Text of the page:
Ramblin Down Thru the World: Bob Dylan edges towards an instrumental

By Tony Attwood

The 50th Anniversary Collection 1963 was the second Bob Dylan collection of songs that  Sony Music published with the idea of stopping recordings of Bob’s early songs from entering the public domain in Europe – which under EU law happens 50 years after the song is written – if there is no recording in place to extend its copyright control.

To achieve their aim of restricting circulation, the music has to be “published” in the fullest extent and so to do this Sony produced a six LP set (only LPs, not available on CD) of all the songs they wanted to protect and made 100 copies of it.  I’ve no idea who got them or how much the LPs changed hands for – if any were ever released to the public.  If you know more do say.

As far as I know this song was performed just the once on 12 April 1963 at the Town Hall concert in New York, and was just about the closest Bob got to an instrumental until he started writing film music.

The song however was very much part of Dylan’s experimental mood at the time as we can see with the list of songs that Dylan wrote immediately prior to this little piece.

These are primarily songs about travelling on, travelling because one just has to travel, and being on the outside of society looking in.  This song is the least substantial of the whole list and pretty soon after this Dylan seems to have got the notion out of his system – at least for a while.

Haiku 61 gives us

I’m just a rambler.
Ramble happy, ramble sad.
Ramble good or bad.

which is an excellent summary of the little song, but the writer also suggests Dylan’s work comes from Woody Guthrie’s “Ramblin Round”.   Certainly the concept of the lyrics (such as they are) is very similar, but in musical terms the Guthrie song doesn’t have anything much to do with Dylan’s version.

Here are the lyrics

Well, I’m just one of them ramblin’ boys
Ramblin’ round and makin’ noise
Sometimes lonely, sometimes blue,
No one knows it better than you
Ramblin round ramblin twirl
Ramblin down through the world
Ramblin down ramblin twirl
Ramblin down through the world

And here is the performance…


And beyond that I’m not sure there is too much to say.

What else is on the site

1: Over 460 reviews of Dylan songs.  There is an index to these in alphabetical order on the home page, and an index to the songs in the order they were written in the Chronology Pages.

2: The Chronology.  We’ve taken the songs we can find recordings of and put them in the order they were written (as far as possible) not in the order they appeared on albums.  The chronology is more or less complete and is now linked to all the reviews on the site.  We have also produced overviews of Dylan’s work year by year.     The index to the chronologies is here.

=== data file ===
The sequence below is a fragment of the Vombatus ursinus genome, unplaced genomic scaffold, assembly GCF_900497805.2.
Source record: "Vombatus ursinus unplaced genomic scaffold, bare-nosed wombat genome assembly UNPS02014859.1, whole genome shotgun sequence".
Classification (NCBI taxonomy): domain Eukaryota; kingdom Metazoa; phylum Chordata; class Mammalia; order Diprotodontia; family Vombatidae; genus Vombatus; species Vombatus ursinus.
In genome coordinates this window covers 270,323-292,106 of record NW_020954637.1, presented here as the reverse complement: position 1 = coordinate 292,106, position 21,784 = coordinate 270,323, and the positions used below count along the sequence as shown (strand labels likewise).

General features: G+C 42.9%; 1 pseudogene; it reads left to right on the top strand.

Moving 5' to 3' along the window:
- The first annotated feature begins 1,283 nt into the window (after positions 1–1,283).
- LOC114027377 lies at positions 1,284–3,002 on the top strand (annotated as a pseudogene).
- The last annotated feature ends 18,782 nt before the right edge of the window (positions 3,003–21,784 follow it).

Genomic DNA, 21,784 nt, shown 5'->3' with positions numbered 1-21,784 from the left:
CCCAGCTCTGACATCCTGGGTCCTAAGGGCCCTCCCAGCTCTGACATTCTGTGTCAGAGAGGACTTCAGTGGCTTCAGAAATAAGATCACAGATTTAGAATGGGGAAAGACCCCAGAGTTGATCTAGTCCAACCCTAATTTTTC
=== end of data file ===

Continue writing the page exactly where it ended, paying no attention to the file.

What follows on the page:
3: Bob Dylan’s themes.  We publish a wide range of articles about Bob Dylan and his compositions.  There is an index here.

4:   The Discussion Group    We now have a discussion group “Untold Dylan” on Facebook.  Just type the phrase “Untold Dylan” in, on your Facebook page or follow this link 

5:  Bob Dylan’s creativity.   We’re fascinated in taking the study of Dylan’s creative approach further.  The index is in Dylan’s Creativity.

6: You might also like: A classification of Bob Dylan’s songs and partial Index to Dylan’s Best Opening Lines and our articles on various writers’ lists of Dylan’s ten greatest songs.

And please do note   The Bob Dylan Project, which lists every Dylan song in alphabetical order, and has links to licensed recordings and performances by Dylan and by other artists, is starting to link back to our reviews



  1. Labelled ‘Rambling Round’, this NY recording is on Side 3 of the fine double bootleg Zimba/TMQ LP released in 1970, entitled ‘Zimmerman Looking Back’.

  2. Dylan’s first released instrumental was “Woogie Boogie,” which was featured on Self Portrait.

  3. It’s a version, or a revision, of “Sally Gal,” which he’d been doing since 1961. See the No Direction Home soundtrack. The music is the same; he leaves out the verses about Sally, and “I’m just one of those ramblin’ men” is now “I’m just one of those rambling boys.”

  4. ‘Sally Gal’ is on TMQ “Blind Boy Grunt” vinyl LP bootleg, released in 1972.

  5. The harmonica playing, particularly on the earlier Sally Gal, is absolutely brilliant. I often wonder why so little is said of Bob’s wonderful harmonica playing; the style/phrasing is unique and always complements his songs perfectly.

  6. Trivia:
    On Zimmerman Looking Back bootleg, ( at least on some) the round label on the vinyl recording is pasted over one that reads Handal’s Messiah.

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